A US court awarded $4 million in damages to the parents of toddler Rehma Sabir yesterday, a result of a wrongful death lawsuit filed by the couple against the Irish nanny they believe is responsible for the infant’s death.

The Boston nanny, Aisling Brady McCarthy, originally from Co. Cavan, was formerly indicted for the one-year-old's murder but charges were dropped after a two-year case when the cause of the infant's death was reviewed.

Unhappy with the release of their former nanny, Sameer Sabir and Nada Siddiqui asked the judge to prevent McCarthy from making money on her story, believing there to be overwhelming medical and forensic evidence that she killed their daughter.

“She [Rehma] was totally dependent upon her caretaker [McCarthy] who, impatient with her crying, tried to silence her,” the couple’s lawyer Martha Coakley told the judge.

While understanding that McCarthy does not have $4 million and not wishing to stop her from earning a living in her native Ireland, the one-year-old's parents hope to stop McCarthy from making any money from movie or publishing deals regarding her story, after they failed to receive an assurance from the Irish woman that she would not seek to profit from the experience. The former nanny has always maintained her innocence.

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After the $4 million judgment, the couple will now be able to legally pursue McCarthy for any payments she receives relating to the case. Sameer Sabir and Nada Siddiqui had both previously stayed away from court during the criminal trial but appeared on Thursday to hear the ruling by Middlesex Superior Court Judge Leila Kern.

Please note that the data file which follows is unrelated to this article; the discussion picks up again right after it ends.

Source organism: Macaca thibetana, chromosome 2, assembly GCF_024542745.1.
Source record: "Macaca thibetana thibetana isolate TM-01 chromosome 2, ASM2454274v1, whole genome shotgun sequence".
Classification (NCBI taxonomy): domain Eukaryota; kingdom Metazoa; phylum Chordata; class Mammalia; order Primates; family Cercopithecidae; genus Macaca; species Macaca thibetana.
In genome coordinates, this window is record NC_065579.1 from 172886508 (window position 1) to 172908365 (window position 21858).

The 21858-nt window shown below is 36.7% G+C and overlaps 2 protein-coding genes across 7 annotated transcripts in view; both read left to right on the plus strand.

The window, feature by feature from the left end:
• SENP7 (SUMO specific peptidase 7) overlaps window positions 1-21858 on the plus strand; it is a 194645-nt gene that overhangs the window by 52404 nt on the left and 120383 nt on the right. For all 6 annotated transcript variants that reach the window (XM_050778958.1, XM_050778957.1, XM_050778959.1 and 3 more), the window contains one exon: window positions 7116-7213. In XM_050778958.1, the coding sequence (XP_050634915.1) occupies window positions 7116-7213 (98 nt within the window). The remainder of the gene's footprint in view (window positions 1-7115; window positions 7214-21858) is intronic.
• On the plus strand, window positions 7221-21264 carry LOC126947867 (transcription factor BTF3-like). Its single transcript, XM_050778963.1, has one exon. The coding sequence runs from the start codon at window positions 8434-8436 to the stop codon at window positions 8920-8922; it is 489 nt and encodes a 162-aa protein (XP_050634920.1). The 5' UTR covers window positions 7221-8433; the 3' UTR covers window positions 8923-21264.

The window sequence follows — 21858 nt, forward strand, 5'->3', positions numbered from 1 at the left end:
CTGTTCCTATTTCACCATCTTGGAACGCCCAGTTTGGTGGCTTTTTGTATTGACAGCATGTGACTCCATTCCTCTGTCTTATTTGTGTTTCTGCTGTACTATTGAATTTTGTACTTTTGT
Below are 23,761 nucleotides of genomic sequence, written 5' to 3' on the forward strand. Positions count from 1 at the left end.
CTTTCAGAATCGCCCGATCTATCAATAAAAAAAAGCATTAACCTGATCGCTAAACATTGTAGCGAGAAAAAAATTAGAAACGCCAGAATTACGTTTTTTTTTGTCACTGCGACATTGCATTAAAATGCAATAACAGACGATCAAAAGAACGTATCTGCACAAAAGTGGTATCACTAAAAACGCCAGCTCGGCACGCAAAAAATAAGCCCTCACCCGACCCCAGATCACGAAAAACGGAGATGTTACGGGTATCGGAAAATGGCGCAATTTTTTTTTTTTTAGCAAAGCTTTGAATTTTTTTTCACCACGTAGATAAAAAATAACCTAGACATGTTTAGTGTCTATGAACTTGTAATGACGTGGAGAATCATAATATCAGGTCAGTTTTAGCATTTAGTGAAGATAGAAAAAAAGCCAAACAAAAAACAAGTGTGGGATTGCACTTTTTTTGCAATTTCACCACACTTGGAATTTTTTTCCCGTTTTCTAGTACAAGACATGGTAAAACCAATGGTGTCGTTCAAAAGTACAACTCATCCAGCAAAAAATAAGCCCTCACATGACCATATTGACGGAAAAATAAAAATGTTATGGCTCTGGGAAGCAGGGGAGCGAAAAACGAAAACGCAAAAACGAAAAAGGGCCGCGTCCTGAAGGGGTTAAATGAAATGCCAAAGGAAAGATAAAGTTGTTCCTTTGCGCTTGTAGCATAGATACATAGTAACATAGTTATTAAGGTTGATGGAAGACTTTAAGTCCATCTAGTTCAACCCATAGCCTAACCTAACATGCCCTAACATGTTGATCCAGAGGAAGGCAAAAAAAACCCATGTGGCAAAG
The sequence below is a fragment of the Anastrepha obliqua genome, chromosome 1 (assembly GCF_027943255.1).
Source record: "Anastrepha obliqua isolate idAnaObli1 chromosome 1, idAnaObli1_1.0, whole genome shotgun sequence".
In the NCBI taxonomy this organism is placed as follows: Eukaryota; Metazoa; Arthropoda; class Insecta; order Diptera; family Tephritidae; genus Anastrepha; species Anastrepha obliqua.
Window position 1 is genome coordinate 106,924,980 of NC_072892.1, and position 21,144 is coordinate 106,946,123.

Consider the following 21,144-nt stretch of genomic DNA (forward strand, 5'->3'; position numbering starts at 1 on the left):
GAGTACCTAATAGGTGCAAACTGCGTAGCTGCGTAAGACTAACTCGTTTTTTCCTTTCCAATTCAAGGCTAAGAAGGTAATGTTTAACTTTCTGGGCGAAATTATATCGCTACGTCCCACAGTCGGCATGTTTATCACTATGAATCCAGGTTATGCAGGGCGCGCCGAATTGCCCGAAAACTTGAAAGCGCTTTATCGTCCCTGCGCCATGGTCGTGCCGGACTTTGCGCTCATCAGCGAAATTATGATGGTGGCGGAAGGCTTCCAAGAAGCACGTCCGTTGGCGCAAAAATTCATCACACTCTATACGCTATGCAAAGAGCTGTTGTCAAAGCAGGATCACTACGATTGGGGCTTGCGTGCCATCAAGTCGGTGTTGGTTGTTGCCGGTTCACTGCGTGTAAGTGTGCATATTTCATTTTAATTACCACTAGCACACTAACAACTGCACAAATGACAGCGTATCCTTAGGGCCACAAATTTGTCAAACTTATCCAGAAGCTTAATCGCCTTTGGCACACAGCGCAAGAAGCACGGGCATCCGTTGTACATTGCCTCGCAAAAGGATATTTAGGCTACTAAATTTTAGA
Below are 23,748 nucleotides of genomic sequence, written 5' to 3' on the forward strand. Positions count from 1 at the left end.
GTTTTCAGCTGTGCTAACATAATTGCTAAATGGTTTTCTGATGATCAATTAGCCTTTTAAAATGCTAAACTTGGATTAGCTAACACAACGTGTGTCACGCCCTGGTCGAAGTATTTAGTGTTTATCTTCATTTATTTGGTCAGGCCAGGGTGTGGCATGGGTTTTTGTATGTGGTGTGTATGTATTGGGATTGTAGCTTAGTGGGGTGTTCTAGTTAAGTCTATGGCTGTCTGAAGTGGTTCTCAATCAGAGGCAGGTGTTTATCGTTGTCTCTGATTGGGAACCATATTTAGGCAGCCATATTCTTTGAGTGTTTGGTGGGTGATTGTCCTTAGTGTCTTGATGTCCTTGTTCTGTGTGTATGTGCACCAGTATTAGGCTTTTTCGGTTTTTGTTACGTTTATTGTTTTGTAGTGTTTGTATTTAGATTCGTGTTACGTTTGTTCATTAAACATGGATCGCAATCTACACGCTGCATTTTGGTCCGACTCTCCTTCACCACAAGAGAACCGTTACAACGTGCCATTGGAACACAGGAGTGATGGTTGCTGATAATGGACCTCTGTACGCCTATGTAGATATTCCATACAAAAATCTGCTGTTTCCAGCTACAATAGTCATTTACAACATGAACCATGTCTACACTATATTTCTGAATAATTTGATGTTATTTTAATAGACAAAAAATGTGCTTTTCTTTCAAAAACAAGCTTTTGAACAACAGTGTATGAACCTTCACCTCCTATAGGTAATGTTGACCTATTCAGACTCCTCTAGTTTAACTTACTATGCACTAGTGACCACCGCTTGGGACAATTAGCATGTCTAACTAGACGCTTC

“It’s the first time I feel our voice was heard,” said Siddiqui, following the judgement, while Coakley stated that the way in which the former criminal case was “short-circuited,” not allowing the parents their day in court was, “To me, it’s the most unfair thing I’ve ever seen.”

Rehma Sabir was found unconscious in her crib in her family home in Cambridge. MA, and rushed to the hospital with head injuries on January 14, 2013. She died two days later on her first birthday and McCarthy was charged with her murder.

Read more: Prosecution withheld vital evidence from defense in Irish nanny trial

The original medical report found that Rehma died from blunt-force head injuries, but that the child also had pre-existing bone fractures. McCarthy always claimed that Rehma died from injuries sustained on a family holiday while not in her care and proclaimed her innocence. Expert witnesses for the defense also noted that Rehma was often sick and had suffered bone fractures in her spine weeks before her death while traveling with her mother and not in the nanny’s care.

A review of the medical evidence was announced in April 2015 when it came to light the prosecution may have withheld evidence. With thanks to the presentation of evidence from nine outside experts attesting that the death was not homicide, the cause of the toddler’s death was changed and McCarthy was released in August 2015. She was immediately taken into the custody of US immigration authorities for overstaying her visa and she returned to Ireland, where she now lives with her Co. Cork husband.

H/T: Boston Globe

Aisling Brady McCarthy during her criminal trial.